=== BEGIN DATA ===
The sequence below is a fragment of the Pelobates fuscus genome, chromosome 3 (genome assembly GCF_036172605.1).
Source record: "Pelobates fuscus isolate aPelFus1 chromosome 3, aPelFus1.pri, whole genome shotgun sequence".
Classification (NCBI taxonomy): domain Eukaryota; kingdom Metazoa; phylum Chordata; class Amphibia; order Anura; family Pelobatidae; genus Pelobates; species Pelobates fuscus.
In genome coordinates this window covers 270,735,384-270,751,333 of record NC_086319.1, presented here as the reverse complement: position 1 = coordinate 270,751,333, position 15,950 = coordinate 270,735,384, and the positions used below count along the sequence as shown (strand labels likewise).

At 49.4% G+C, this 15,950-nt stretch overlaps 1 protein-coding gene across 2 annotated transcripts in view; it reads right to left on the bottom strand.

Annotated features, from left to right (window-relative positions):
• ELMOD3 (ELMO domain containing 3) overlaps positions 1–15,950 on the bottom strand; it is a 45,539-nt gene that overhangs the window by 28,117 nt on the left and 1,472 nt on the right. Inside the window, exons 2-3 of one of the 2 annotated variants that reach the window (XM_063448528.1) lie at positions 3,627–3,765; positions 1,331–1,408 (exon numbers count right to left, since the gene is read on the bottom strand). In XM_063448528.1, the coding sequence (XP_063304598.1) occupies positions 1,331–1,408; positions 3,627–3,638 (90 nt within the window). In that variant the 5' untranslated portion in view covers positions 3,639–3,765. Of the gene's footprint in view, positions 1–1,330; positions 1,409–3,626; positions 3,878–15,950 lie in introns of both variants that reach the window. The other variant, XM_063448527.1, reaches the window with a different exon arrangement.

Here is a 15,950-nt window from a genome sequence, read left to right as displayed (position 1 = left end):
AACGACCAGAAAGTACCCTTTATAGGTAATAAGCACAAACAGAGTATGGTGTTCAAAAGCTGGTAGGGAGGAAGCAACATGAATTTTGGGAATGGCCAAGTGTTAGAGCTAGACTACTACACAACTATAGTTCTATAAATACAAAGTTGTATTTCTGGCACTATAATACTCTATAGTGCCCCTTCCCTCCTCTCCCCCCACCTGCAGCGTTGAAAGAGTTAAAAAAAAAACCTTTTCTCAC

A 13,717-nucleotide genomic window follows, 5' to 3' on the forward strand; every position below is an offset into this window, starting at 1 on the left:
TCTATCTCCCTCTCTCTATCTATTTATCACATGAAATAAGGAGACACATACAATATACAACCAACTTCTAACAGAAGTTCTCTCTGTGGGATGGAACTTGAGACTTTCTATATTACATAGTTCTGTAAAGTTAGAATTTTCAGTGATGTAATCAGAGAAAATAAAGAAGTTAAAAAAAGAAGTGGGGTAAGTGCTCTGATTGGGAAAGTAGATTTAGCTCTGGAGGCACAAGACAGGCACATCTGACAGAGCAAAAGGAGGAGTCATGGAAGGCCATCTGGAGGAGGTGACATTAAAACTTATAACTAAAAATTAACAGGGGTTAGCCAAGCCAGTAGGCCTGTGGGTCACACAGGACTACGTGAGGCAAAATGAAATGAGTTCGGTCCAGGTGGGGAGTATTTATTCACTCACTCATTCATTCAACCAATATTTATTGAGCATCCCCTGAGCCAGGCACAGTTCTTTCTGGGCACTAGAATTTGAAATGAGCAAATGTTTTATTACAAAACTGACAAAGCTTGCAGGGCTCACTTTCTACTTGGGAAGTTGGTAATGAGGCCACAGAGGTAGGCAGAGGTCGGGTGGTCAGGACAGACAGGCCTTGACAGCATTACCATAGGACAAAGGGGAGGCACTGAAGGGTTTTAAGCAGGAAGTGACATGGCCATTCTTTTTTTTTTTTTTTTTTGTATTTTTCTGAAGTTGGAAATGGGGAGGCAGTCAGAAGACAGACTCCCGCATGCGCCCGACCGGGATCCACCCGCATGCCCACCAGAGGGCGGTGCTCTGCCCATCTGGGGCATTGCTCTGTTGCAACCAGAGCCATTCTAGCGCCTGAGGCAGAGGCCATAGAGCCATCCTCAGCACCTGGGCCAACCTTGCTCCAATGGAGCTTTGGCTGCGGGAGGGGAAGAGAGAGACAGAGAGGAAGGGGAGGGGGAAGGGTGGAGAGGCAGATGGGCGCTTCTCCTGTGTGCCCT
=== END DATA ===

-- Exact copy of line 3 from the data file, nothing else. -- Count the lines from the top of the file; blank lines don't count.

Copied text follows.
Classification (NCBI taxonomy): domain Eukaryota; kingdom Metazoa; phylum Chordata; class Amphibia; order Anura; family Pelobatidae; genus Pelobates; species Pelobates fuscus.